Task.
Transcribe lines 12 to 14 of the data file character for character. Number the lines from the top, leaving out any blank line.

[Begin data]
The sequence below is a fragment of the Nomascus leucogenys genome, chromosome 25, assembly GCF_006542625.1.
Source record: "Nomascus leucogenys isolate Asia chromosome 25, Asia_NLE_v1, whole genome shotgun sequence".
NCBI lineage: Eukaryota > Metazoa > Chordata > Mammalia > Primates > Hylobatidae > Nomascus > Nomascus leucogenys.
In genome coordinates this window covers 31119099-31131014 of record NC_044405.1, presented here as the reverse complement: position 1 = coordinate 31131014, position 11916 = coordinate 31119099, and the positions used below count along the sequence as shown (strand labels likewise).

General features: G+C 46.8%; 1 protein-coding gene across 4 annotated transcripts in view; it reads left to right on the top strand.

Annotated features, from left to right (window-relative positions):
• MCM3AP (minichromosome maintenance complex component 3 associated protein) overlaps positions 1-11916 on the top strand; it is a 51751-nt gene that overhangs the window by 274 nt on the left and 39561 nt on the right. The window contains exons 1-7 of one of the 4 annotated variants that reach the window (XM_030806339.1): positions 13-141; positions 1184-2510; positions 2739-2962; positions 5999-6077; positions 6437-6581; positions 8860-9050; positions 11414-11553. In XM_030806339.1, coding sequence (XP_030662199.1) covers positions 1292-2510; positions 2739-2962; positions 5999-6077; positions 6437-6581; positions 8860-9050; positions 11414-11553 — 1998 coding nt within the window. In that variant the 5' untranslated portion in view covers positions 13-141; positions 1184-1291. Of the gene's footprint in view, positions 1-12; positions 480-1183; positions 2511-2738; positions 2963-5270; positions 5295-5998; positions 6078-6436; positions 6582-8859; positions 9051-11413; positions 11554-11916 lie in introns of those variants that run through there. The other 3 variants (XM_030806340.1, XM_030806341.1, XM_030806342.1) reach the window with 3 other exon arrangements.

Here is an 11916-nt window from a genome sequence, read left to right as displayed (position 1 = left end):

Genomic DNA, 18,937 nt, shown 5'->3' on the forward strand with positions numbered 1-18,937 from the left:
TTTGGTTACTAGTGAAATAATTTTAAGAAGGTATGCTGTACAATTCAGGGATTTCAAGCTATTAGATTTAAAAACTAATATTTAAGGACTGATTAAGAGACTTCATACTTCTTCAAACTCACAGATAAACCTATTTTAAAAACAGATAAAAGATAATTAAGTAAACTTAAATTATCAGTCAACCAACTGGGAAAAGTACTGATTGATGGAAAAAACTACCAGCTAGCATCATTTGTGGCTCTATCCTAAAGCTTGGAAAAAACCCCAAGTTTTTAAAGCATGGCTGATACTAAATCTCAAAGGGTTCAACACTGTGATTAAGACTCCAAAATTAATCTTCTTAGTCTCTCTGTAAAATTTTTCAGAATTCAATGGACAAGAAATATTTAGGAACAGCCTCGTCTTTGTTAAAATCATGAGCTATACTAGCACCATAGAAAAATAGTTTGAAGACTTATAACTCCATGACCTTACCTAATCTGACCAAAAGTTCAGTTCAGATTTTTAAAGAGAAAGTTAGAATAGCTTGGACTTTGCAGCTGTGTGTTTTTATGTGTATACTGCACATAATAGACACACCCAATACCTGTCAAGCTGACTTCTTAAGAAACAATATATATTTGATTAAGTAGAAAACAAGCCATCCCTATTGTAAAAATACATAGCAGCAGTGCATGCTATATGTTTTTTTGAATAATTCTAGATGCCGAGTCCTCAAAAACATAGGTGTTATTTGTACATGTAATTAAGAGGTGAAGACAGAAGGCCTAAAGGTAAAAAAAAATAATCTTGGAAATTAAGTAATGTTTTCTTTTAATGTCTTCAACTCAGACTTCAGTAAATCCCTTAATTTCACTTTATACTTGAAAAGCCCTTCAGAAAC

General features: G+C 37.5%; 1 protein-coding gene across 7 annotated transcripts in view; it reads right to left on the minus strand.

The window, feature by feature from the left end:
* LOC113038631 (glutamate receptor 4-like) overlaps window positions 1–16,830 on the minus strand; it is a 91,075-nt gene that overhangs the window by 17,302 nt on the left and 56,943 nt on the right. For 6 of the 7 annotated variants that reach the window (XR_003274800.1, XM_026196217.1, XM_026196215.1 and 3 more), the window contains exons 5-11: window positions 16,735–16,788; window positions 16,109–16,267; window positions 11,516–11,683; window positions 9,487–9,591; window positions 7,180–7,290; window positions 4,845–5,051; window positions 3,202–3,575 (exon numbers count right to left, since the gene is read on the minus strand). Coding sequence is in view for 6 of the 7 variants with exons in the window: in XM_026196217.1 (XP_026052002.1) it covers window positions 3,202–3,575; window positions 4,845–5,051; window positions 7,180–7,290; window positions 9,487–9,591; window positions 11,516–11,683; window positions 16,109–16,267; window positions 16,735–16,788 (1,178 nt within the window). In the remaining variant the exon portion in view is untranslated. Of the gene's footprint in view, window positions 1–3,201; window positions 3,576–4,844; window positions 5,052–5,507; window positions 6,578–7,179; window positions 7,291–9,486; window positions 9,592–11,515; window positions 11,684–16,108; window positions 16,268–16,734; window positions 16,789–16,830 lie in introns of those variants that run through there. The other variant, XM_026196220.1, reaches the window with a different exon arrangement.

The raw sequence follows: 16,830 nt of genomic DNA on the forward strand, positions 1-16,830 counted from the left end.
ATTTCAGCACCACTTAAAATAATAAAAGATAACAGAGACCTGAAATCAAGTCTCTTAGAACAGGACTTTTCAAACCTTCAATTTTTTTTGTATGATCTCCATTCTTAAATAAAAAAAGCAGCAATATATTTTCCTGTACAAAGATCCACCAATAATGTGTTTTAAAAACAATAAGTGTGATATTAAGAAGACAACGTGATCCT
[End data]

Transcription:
The window, feature by feature from the left end:
* LOC113038631 (glutamate receptor 4-like) overlaps window positions 1–16,830 on the minus strand; it is a 91,075-nt gene that overhangs the window by 17,302 nt on the left and 56,943 nt on the right. For 6 of the 7 annotated variants that reach the window (XR_003274800.1, XM_026196217.1, XM_026196215.1 and 3 more), the window contains exons 5-11: window positions 16,735–16,788; window positions 16,109–16,267; window positions 11,516–11,683; window positions 9,487–9,591; window positions 7,180–7,290; window positions 4,845–5,051; window positions 3,202–3,575 (exon numbers count right to left, since the gene is read on the minus strand). Coding sequence is in view for 6 of the 7 variants with exons in the window: in XM_026196217.1 (XP_026052002.1) it covers window positions 3,202–3,575; window positions 4,845–5,051; window positions 7,180–7,290; window positions 9,487–9,591; window positions 11,516–11,683; window positions 16,109–16,267; window positions 16,735–16,788 (1,178 nt within the window). In the remaining variant the exon portion in view is untranslated. Of the gene's footprint in view, window positions 1–3,201; window positions 3,576–4,844; window positions 5,052–5,507; window positions 6,578–7,179; window positions 7,291–9,486; window positions 9,592–11,515; window positions 11,684–16,108; window positions 16,268–16,734; window positions 16,789–16,830 lie in introns of those variants that run through there. The other variant, XM_026196220.1, reaches the window with a different exon arrangement.

The raw sequence follows: 16,830 nt of genomic DNA on the forward strand, positions 1-16,830 counted from the left end.